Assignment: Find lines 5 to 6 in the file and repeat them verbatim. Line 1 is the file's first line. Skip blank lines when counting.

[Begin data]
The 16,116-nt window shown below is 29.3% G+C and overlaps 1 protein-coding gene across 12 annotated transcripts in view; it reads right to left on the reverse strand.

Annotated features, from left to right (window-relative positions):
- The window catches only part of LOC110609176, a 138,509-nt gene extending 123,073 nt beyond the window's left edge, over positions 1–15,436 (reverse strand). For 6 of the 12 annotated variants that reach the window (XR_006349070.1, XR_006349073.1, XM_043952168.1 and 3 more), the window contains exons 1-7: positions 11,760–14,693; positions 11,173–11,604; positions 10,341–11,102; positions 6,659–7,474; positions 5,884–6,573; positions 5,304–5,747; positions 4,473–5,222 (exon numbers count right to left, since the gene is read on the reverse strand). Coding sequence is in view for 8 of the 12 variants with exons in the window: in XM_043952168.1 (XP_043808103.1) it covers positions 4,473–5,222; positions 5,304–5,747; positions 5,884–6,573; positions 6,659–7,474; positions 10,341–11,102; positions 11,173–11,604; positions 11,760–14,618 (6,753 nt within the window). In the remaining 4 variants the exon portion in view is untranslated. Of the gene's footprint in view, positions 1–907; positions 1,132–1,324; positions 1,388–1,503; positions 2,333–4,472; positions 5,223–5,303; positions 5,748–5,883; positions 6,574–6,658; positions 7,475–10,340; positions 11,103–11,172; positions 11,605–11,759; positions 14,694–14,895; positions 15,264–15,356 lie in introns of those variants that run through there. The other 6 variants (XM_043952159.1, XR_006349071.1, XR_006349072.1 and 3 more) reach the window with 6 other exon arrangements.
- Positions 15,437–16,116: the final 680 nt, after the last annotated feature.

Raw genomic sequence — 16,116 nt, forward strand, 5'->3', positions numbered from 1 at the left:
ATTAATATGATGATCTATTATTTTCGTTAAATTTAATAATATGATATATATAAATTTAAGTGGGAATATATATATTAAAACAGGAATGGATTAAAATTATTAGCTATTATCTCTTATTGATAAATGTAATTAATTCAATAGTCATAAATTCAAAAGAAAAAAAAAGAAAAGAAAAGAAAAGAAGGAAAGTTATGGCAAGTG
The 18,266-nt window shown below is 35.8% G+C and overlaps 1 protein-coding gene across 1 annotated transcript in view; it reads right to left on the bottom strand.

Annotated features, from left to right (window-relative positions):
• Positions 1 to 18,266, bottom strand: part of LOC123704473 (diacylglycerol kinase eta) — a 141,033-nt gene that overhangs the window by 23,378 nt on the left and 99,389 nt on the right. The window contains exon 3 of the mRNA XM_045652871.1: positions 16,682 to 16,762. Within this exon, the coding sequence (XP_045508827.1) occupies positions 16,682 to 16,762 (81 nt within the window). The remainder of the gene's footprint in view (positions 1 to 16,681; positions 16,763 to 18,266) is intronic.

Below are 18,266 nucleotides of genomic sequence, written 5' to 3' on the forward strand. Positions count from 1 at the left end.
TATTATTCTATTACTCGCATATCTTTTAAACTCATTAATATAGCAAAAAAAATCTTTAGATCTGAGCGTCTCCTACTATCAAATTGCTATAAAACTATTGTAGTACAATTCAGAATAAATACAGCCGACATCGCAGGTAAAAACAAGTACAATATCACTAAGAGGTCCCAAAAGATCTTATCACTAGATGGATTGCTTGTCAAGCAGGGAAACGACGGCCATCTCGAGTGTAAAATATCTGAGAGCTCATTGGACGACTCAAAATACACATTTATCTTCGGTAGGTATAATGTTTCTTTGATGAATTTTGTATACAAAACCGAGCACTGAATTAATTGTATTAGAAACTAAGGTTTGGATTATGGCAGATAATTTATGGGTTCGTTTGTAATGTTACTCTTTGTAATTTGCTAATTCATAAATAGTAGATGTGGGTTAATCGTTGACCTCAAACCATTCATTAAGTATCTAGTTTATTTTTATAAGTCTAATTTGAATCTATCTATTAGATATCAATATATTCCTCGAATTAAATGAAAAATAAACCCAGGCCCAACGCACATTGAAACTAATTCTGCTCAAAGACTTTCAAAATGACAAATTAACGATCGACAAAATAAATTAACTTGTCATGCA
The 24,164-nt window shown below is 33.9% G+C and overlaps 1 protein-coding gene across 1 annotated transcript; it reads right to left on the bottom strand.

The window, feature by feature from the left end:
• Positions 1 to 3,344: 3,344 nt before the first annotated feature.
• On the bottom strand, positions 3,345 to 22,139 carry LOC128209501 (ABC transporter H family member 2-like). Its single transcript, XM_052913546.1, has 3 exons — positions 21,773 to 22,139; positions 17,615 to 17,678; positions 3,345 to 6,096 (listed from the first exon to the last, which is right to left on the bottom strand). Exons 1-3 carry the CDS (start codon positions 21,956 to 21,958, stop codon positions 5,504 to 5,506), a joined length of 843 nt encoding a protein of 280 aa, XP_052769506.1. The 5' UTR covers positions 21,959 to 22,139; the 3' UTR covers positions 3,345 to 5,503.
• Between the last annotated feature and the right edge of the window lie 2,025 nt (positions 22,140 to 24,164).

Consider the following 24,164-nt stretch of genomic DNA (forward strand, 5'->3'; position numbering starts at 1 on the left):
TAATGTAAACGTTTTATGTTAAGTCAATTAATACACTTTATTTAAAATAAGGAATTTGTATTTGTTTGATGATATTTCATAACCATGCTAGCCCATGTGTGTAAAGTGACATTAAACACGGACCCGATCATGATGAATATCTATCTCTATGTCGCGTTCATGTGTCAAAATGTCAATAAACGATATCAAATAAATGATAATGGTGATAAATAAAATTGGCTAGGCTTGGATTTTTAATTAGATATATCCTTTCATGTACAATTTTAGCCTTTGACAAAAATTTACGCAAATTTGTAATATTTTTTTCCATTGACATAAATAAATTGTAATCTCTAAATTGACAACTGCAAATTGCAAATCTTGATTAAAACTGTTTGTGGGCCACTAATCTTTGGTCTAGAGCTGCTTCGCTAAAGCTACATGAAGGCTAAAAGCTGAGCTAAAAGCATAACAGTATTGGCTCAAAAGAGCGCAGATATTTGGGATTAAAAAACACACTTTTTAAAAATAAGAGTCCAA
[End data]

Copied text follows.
Raw genomic sequence — 16,116 nt, forward strand, 5'->3', positions numbered from 1 at the left:
ATTAATATGATGATCTATTATTTTCGTTAAATTTAATAATATGATATATATAAATTTAAGTGGGAATATATATATTAAAACAGGAATGGATTAAAATTATTAGCTATTATCTCTTATTGATAAATGTAATTAATTCAATAGTCATAAATTCAAAAGAAAAAAAAAGAAAAGAAAAGAAAAGAAGGAAAGTTATGGCAAGTG